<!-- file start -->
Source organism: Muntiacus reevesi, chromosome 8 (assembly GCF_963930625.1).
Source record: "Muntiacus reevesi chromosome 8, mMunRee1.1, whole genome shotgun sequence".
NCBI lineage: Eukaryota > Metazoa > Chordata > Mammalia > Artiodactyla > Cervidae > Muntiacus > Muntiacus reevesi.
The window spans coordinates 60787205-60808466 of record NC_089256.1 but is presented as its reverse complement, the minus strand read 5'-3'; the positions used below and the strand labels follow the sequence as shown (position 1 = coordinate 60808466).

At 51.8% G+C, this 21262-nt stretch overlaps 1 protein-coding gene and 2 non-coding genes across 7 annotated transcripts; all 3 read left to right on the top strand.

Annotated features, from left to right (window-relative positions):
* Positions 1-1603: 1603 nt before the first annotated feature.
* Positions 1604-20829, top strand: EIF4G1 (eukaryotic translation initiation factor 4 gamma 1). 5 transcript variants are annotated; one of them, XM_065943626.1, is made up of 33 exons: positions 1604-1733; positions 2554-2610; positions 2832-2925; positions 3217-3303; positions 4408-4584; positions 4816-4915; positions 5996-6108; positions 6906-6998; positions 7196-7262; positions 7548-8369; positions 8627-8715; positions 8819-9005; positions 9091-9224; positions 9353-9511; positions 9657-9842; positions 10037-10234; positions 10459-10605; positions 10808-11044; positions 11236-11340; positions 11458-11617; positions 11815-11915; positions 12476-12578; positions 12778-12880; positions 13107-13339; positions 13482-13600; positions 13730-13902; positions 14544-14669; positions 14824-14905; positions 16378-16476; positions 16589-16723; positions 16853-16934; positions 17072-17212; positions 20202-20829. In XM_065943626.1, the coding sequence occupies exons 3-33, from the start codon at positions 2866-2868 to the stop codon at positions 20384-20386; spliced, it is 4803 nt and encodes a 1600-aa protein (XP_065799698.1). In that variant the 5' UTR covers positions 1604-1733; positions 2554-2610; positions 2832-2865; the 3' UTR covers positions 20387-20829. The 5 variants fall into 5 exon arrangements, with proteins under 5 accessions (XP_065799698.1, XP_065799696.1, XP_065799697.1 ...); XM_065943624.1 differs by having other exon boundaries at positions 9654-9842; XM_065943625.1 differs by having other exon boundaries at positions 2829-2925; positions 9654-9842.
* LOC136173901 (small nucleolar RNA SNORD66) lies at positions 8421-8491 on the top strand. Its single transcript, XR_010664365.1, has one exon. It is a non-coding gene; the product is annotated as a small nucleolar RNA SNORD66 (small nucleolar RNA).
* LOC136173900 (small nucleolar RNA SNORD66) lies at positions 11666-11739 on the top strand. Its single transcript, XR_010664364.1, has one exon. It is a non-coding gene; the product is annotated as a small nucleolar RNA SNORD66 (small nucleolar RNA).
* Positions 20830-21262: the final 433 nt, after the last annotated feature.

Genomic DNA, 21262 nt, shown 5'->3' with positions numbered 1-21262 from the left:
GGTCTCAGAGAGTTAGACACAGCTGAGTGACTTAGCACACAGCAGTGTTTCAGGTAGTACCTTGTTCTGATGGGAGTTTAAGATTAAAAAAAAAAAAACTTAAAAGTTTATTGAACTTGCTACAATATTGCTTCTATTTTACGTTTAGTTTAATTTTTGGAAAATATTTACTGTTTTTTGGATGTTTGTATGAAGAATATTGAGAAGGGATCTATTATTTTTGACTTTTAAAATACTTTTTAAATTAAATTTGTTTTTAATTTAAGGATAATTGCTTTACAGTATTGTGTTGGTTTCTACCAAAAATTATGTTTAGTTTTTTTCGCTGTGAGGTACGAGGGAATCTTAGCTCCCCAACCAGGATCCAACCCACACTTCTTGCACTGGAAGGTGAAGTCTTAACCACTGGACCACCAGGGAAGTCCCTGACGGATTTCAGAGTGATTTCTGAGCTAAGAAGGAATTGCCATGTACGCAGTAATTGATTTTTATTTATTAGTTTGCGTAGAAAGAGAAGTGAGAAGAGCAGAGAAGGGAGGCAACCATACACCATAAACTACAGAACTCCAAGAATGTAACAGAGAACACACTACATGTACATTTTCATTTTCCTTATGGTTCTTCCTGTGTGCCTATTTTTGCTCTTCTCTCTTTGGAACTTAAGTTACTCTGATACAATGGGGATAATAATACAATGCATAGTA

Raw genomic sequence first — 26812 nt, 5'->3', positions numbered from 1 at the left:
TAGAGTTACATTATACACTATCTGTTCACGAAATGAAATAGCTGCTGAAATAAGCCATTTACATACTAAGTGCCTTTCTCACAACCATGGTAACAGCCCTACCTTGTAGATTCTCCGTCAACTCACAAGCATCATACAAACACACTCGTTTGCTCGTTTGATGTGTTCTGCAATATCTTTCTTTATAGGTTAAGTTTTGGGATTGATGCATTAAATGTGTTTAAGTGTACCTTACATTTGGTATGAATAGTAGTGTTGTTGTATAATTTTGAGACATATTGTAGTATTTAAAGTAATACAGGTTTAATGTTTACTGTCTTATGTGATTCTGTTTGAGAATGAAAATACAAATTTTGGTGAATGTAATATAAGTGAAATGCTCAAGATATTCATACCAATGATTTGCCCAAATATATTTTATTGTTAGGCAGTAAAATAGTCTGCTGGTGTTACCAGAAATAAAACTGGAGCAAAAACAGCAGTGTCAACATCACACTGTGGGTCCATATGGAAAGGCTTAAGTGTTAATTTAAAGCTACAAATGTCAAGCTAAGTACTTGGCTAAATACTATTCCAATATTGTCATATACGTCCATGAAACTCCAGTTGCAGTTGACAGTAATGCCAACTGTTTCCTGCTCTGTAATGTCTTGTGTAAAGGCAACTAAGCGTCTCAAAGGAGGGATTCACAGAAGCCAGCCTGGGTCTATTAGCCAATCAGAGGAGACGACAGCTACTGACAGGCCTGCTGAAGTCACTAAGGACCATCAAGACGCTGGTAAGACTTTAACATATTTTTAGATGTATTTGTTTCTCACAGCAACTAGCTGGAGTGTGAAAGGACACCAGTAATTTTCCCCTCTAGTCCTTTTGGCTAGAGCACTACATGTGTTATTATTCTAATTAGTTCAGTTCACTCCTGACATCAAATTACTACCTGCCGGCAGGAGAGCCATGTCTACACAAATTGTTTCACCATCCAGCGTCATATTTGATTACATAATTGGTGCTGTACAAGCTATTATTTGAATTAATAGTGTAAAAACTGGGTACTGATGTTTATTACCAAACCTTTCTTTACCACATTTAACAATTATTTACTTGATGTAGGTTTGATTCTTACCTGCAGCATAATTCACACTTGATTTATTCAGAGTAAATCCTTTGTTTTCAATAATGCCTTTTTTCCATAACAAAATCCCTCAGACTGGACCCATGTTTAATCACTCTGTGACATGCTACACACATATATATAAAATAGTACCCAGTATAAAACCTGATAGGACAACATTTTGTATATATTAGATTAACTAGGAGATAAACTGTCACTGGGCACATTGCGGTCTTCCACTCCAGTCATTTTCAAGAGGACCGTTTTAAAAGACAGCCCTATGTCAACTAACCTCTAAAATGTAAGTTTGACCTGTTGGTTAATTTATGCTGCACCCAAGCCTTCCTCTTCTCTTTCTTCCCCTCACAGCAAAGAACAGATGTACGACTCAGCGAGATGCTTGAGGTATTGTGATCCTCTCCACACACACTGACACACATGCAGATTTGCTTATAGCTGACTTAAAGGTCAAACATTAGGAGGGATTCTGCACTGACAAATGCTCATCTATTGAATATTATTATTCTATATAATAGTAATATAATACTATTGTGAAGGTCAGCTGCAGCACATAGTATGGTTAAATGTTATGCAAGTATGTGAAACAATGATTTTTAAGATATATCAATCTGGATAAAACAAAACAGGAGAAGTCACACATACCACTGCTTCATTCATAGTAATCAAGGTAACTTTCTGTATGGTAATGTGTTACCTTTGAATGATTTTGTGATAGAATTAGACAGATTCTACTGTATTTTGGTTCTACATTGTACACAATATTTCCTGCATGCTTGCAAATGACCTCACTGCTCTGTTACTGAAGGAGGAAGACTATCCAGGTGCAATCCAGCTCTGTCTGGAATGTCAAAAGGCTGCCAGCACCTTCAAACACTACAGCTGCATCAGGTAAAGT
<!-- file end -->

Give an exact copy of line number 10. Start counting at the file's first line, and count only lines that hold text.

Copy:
* LOC136173900 (small nucleolar RNA SNORD66) lies at positions 11666-11739 on the top strand. Its single transcript, XR_010664364.1, has one exon. It is a non-coding gene; the product is annotated as a small nucleolar RNA SNORD66 (small nucleolar RNA).